No. 9. If the jury find that the defendant properly indorsed both bills of lading to the plaintiff and therefore delivered those bills of lading to the agent at Plainville, Georgia, the plaintiff cannot recover.

No. 14. The carrier's duty to deliver to the proper party is absolute, and nothing will excuse a delivery to any other party.

No. 16. Bills of lading are always transferable so as to place the title to the goods in transit, and this is as effectual as if the goods themselves were delivered to the consignee.

No. 17. When property properly packed is sent on its way from one common carrier, and in order to reach its destination must be sent through other common carriers, the last carrier is liable for any injury which may result to the property.

No. 18. If a common carrier, receiving goods at the destination billed by the shipper, under any circumstances delivers the goods to the wrong party, the common carrier is liable for conversion of the goods.

The above rulings were refused by the judge.

The jury returned a verdict for the plaintiffs in the sum of $1,137.40; and the defendant alleged exceptions.

C. W. Ford, (E. M. Schwarzenberg with him,) for the defendant.

A. Lincoln, for the plaintiffs.

BRALEY, J. The plaintiffs' cause of action, whether against the defendant, or the railroad company, was for a failure to deliver the peaches either according to the contract of sale or of carriage, and the order that the actions should be tried together rather than separately was not only proper but discretionary with the trial court. Springfield v. Sleeper, 115 Mass. 587. Burt v. Wigglesworth, 117 Mass. 302. Commonwealth v. Robinson, 1 Gray 555. Commonwealth v. Miller, 150 Mass. 69. Commonwealth v. Bingham, 158 Mass. 169. Within the scope of

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such an order is the probability that if one of the parties in the usual order of proof is called as a witness in either case he may give testimony affecting the issues in the other. It does not appear that counsel for the company claimed an absolute right to examine the defendant as an adverse party, for from the language of the exceptions we assume that the cross-examination was permissive. It is impossible to reproduce upon a printed record however perfect the importance of the effect at a jury trial of the shifting aspects of evidence, and the appearance of witnesses. If the defendant had been called by the company as a witness, and had appeared adverse he could have been cross-examined, and, although called in his own favor, the presiding judge upon finding that the company was affected by his evidence may have deemed it expedient to allow such an examination, but, whatever the reason may have been, the orderly conduct of the trial was within his discretion, and the testimony elicited not being reported the defendant fails to show that he has been injured by the ruling. Beal v. Nichols, 2 Gray 262. Jennings v. Rooney, 183 Mass. 577, 579. Commonwealth v. Johnson, 188 Mass. 382, 385. Lee v. Tarplin, 183 Mass. 52, 54.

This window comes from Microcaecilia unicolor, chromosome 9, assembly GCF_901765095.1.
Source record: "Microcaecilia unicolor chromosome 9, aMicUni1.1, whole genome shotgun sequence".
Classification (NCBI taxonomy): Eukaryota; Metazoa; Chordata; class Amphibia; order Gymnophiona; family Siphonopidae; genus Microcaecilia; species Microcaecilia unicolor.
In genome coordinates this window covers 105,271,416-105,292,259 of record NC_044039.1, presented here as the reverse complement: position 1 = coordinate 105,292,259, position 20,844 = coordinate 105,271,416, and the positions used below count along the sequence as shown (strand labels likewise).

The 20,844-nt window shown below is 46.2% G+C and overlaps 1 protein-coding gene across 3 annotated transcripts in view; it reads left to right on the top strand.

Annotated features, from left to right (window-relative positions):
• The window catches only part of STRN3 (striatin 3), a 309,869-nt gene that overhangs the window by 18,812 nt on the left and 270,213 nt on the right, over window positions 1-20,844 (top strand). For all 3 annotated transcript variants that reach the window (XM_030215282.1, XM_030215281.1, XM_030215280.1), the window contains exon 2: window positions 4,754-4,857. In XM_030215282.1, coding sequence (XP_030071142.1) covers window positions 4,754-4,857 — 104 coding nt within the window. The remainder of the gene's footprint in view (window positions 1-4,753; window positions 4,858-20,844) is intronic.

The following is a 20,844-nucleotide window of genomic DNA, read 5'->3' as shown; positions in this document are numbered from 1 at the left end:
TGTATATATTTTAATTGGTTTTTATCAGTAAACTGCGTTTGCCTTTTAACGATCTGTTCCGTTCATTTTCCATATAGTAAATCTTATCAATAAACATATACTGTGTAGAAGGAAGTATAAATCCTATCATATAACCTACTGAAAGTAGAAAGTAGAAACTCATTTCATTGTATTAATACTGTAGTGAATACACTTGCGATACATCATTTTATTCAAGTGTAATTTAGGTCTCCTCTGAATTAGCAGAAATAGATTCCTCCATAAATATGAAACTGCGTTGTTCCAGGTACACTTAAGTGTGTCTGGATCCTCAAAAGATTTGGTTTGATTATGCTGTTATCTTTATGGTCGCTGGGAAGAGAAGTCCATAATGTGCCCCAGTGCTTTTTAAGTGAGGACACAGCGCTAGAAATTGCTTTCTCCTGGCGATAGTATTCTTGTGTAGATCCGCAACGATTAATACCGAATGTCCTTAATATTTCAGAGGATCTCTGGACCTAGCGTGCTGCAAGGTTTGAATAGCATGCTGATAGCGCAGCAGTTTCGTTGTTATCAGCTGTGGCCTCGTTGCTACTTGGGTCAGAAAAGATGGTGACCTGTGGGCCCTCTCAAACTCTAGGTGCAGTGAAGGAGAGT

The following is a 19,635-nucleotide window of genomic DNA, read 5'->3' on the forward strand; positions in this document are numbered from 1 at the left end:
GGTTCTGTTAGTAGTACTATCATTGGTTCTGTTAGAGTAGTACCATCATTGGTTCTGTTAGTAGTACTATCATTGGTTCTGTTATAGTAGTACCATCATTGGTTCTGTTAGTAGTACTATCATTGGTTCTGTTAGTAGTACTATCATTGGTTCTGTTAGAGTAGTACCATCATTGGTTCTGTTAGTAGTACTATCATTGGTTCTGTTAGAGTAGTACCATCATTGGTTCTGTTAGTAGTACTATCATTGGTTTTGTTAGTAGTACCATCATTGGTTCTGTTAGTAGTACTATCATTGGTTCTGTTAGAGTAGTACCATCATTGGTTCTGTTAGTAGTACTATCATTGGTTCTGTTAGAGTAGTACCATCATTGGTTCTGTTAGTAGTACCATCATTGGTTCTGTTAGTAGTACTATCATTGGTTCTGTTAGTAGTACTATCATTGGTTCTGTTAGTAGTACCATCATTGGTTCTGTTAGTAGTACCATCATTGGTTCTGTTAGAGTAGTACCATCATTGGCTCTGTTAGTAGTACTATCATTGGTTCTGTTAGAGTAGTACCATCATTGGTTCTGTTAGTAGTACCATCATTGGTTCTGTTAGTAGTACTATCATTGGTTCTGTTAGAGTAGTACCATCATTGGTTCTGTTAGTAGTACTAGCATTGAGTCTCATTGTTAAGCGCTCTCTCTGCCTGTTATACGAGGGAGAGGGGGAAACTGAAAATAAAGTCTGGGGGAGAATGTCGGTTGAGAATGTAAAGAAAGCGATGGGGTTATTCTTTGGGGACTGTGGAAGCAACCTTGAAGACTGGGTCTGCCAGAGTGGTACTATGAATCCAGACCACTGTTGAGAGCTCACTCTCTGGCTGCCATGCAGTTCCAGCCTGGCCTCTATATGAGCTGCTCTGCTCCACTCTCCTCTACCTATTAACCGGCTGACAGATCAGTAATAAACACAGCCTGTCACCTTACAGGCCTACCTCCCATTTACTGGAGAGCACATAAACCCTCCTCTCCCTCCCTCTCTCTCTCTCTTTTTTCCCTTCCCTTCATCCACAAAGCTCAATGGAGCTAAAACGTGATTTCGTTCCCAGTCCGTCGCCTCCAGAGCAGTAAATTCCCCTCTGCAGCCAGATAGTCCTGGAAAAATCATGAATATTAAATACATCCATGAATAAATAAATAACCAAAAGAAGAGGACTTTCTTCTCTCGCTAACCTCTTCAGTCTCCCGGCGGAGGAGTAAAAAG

The exceptions to the exclusion of evidence and to the instructions to the jury, not having been argued, require no comment, and there remain the exceptions to the requests for rulings so far as they were not given. But of these only the eighth, ninth, fourteenth, sixteenth, seventeenth and eighteenth are now urged. In dealing with them an embarrassment arises because the bill of exceptions does not purport to contain all the evidence, but it is plain that the principal issue was to ascertain the contract between the parties, the terms of which appear to have depended wholly upon the conflicting testimony of the plaintiffs' buyer, and of the defendant. Upon either view the jury were correctly instructed that if the agreement as alleged by the plaintiffs was proved they would be entitled to recover if there had been a breach by a failure to deliver at Boston, or, if this agreement had not been proved, then, if the contract was, as the defendant contended, only to indorse properly the bills of lading, and give the necessary orders to the carrier that the cars should be sent to Boston

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consigned to the plaintiffs, the defendant would not be liable in damages unless he negligently failed to take such steps as ordinarily would be necessary to accomplish such change and delivery and by reason of his negligence the peaches were finally miscarried. All of the requests refused relate to the duties of a common carrier of freight, and, if correct as abstract propositions of law, they were inapplicable, as the plaintiffs' right to recover did not rest upon the fact that the carrier delivered to a stranger, but on the ground that the defendant either undertook to deliver absolutely, or that upon making a sale of goods in transit consigned to himself, he failed to give definite orders to enable the carrier to deliver to the plaintiffs. Milk v. Middlesex Railroad, 99 Mass. 167, 169. Wilson v. Lawrence, 139 Mass. 318. Snow v. Terrett, 167 Mass. 457.

Exceptions overruled.